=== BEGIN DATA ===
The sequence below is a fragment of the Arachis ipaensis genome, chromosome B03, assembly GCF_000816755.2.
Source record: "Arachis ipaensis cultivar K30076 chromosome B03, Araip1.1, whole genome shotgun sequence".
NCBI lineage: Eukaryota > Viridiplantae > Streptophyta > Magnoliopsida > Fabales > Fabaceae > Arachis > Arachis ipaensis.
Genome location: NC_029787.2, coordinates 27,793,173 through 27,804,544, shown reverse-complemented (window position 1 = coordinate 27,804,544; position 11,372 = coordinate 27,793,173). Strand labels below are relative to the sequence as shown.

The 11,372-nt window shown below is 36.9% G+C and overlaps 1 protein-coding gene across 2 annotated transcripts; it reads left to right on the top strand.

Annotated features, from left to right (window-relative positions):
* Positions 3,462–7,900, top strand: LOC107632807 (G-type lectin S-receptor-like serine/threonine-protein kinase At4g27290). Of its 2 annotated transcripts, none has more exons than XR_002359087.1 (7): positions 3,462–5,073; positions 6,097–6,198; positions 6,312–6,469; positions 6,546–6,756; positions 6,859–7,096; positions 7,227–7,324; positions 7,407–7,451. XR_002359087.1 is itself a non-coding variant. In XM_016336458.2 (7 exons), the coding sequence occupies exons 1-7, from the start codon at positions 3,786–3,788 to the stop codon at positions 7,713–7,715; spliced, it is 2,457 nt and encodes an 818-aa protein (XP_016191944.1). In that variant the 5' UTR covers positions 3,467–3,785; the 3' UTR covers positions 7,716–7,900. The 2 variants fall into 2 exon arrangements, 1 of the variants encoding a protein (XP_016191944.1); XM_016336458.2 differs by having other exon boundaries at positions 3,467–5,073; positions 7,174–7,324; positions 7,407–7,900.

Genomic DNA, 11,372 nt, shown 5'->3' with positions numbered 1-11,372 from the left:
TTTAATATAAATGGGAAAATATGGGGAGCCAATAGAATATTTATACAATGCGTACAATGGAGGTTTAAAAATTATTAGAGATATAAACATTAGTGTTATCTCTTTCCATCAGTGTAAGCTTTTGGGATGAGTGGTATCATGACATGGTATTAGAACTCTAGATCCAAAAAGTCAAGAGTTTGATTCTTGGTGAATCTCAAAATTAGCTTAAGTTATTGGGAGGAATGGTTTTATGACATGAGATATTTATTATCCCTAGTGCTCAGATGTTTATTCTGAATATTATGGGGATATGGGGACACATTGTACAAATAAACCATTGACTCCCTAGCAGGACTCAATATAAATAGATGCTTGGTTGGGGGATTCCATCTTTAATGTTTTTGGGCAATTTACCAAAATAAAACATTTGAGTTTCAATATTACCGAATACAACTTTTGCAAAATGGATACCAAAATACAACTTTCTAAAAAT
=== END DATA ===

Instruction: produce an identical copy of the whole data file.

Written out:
The sequence below is a fragment of the Arachis ipaensis genome, chromosome B03, assembly GCF_000816755.2.
Source record: "Arachis ipaensis cultivar K30076 chromosome B03, Araip1.1, whole genome shotgun sequence".
NCBI lineage: Eukaryota > Viridiplantae > Streptophyta > Magnoliopsida > Fabales > Fabaceae > Arachis > Arachis ipaensis.
Genome location: NC_029787.2, coordinates 27,793,173 through 27,804,544, shown reverse-complemented (window position 1 = coordinate 27,804,544; position 11,372 = coordinate 27,793,173). Strand labels below are relative to the sequence as shown.

The 11,372-nt window shown below is 36.9% G+C and overlaps 1 protein-coding gene across 2 annotated transcripts; it reads left to right on the top strand.

Annotated features, from left to right (window-relative positions):
* Positions 3,462–7,900, top strand: LOC107632807 (G-type lectin S-receptor-like serine/threonine-protein kinase At4g27290). Of its 2 annotated transcripts, none has more exons than XR_002359087.1 (7): positions 3,462–5,073; positions 6,097–6,198; positions 6,312–6,469; positions 6,546–6,756; positions 6,859–7,096; positions 7,227–7,324; positions 7,407–7,451. XR_002359087.1 is itself a non-coding variant. In XM_016336458.2 (7 exons), the coding sequence occupies exons 1-7, from the start codon at positions 3,786–3,788 to the stop codon at positions 7,713–7,715; spliced, it is 2,457 nt and encodes an 818-aa protein (XP_016191944.1). In that variant the 5' UTR covers positions 3,467–3,785; the 3' UTR covers positions 7,716–7,900. The 2 variants fall into 2 exon arrangements, 1 of the variants encoding a protein (XP_016191944.1); XM_016336458.2 differs by having other exon boundaries at positions 3,467–5,073; positions 7,174–7,324; positions 7,407–7,900.

Genomic DNA, 11,372 nt, shown 5'->3' with positions numbered 1-11,372 from the left:
TTTAATATAAATGGGAAAATATGGGGAGCCAATAGAATATTTATACAATGCGTACAATGGAGGTTTAAAAATTATTAGAGATATAAACATTAGTGTTATCTCTTTCCATCAGTGTAAGCTTTTGGGATGAGTGGTATCATGACATGGTATTAGAACTCTAGATCCAAAAAGTCAAGAGTTTGATTCTTGGTGAATCTCAAAATTAGCTTAAGTTATTGGGAGGAATGGTTTTATGACATGAGATATTTATTATCCCTAGTGCTCAGATGTTTATTCTGAATATTATGGGGATATGGGGACACATTGTACAAATAAACCATTGACTCCCTAGCAGGACTCAATATAAATAGATGCTTGGTTGGGGGATTCCATCTTTAATGTTTTTGGGCAATTTACCAAAATAAAACATTTGAGTTTCAATATTACCGAATACAACTTTTGCAAAATGGATACCAAAATACAACTTTCTAAAAAT